Rapid Analysis of Pesticides in Difficult Matrices Using GC–MS–MS

July 2, 2010
Michal Godula

,
Richard Fussell

,
Hans-Joachim Hübschmann

,
Michael T. Hetmanski

The Application Notebook

The Application Notebook, The Application Notebook-07-02-2010, Volume 0, Issue 0
Page Number: 14–15

Pesticides are widely used in agriculture to protect crops and to improve efficiency of production. Consequently, governments, food producers and food retailers have a duty to ensure that any residues occurring in foods for human consumption are at or below statutory maximum residue levels (MRLs). Regulation EC 396/2005 adopted in the European Union sets MRLs for more than 500 different pesticides in over 300 different food commodities.

Introduction

Pesticides are widely used in agriculture to protect crops and to improve efficiency of production. Consequently, governments, food producers and food retailers have a duty to ensure that any residues occurring in foods for human consumption are at or below statutory maximum residue levels (MRLs). Regulation EC 396/2005 adopted in the European Union sets MRLs for more than 500 different pesticides in over 300 different food commodities.1 Many of these MRLs are set at a default value of 0.01 mg/kg, the typical limit of determination of routine analytical methods. Thus, there is a requirement for residue laboratories to test a wide array of foods for a large number of pesticides at concentrations at or below 0.01 mg/kg, with low costs and fast turnaround. This is most often achieved using multiresidue methods based on the use of a combination of LC–MS–MS and GC–MS techniques to determine pesticide residues in a single generic solvent extract of the sample. One such example is the quick, easy, cheap, effective, rugged and safe (QuEChERS) procedure, which is based on acetonitrile extraction and dispersive solid-phase extraction.2 Because acetonitrile is readily compatible with LC–MS–MS and allows analysis of several hundred pesticides this approach has gained in popularity. Many of the less polar semi-volatile pesticides not amenable to LC–MS can be analysed using GC–MS. Unfortunately, the analysis of acetonitrile QuEChERS extracts by GC–MS is more problematic, primarily due to degradation of the GC-column phase by the polar solvent, vapour overload of the insert liner due to the high thermal expansion coefficient, contamination of the system by co-extractives and low crop concentration in the final extracts.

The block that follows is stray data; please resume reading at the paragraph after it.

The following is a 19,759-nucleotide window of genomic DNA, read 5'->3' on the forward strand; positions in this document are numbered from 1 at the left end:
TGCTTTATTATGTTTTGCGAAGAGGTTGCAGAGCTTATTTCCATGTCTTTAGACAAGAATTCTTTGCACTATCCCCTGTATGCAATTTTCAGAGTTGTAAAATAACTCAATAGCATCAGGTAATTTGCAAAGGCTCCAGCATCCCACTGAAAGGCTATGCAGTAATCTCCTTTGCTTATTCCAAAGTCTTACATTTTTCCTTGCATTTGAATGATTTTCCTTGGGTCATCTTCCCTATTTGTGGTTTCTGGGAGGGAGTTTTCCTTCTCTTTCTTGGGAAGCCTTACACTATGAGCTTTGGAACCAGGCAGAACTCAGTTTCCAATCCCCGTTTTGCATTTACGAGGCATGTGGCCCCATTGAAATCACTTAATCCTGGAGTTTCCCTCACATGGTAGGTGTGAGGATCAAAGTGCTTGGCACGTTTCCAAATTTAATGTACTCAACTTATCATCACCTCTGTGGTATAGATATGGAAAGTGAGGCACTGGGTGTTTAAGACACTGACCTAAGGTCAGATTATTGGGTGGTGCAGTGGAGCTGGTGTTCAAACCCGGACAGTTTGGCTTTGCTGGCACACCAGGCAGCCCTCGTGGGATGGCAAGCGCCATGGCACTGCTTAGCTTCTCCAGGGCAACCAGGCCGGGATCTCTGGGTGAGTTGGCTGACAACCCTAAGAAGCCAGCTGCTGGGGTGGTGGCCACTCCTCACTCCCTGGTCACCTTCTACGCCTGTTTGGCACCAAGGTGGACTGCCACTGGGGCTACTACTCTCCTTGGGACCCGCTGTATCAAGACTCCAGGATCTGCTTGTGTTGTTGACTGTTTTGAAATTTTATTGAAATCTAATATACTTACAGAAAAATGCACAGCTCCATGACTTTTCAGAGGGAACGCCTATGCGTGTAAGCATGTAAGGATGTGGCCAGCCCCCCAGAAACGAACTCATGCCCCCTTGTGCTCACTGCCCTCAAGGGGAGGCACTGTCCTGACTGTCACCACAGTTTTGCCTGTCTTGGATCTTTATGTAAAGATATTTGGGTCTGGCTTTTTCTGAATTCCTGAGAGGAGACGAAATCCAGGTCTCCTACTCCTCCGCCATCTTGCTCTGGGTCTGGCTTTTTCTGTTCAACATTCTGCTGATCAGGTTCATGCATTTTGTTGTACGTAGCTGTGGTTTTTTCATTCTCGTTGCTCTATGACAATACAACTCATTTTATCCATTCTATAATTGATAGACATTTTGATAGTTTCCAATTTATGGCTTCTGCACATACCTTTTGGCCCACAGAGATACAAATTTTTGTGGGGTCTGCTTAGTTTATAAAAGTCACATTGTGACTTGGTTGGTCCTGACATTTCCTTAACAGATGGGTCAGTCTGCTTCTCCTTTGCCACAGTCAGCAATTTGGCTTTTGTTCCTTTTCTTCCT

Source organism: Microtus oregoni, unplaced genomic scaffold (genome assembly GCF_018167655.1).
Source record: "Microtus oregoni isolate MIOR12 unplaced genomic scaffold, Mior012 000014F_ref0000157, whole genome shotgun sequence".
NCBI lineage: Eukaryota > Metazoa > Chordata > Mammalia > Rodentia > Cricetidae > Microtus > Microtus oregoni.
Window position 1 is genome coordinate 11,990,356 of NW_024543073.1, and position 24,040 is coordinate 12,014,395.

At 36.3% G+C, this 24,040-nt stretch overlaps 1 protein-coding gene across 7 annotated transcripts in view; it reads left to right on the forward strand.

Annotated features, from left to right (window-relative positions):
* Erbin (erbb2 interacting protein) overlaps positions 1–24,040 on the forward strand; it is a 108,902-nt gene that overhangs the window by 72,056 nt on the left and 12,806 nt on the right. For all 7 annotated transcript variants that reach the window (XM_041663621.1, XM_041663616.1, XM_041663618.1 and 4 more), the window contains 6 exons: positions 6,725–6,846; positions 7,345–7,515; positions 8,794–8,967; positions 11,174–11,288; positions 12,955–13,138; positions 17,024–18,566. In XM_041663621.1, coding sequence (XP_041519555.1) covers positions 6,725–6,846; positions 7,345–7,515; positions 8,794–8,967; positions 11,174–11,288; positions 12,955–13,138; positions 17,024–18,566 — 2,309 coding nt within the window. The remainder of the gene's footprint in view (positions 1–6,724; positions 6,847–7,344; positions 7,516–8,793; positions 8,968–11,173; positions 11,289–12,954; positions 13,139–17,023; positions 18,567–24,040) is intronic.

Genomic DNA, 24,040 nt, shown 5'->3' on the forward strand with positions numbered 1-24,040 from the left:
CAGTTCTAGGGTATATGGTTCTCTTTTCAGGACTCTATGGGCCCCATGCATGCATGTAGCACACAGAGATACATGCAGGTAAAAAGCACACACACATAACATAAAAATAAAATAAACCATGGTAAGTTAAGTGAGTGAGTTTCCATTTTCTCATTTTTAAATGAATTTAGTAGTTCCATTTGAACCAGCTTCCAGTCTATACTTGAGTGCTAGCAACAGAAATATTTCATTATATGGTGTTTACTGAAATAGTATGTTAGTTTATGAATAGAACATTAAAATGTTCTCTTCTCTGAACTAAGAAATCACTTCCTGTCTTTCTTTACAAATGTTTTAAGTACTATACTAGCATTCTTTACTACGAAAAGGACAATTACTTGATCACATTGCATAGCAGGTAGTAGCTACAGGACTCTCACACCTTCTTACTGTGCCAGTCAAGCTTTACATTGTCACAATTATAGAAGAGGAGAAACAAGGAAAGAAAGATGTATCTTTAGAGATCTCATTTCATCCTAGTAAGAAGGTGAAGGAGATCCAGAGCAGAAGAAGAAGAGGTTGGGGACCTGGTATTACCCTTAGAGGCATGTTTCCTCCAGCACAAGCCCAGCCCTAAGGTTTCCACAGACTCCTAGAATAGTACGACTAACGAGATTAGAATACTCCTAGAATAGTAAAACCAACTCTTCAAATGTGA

Because of these problems, the detection limits for some pesticides can be too high to meet MRL requirements. It is a common practice to overcome these difficulties by concentration of the extract by evaporation, exchanging acetonitrile to a more appropriate GC solvent, or by using large volume injection techniques. However, there is the potential to lose volatile analytes during evaporation and solvent exchange. Also the use of large volume injections can lead to more rapid contamination of the injection inlet as well as degradation of the analytical column. An alternative approach is to make use of the high sensitivity and selectivity of the Thermo Scientific TSQ Quantum XLS GC–MS–MS instrument, which can achieve the 0.01 mg/kg target reporting limits even with relatively low volume injections. This also overcomes the problems associated with the thermal expansion of acetonitrile and reduces the amount of matrix injected. This application note describes the analytical methodology for a fast multiresidue pesticide determination in a difficult matrix (fruit jam), using the QuEChERS extraction/clean-up procedure in combination with the TSQ Quantum XLS GC–MS–MS system as the detection system.

Figure 1: Extracted ion chromatogram of quantifier (upper trace) and qualifier ions (lower trace) for (a) dichlofluanid, (b) deltamethrin in a fruit preserve sample spiked at 0.01 mg kg-1 and (c) captan at 0.02 mg kg-1.

Experimental Conditions/Methods

Sample preparation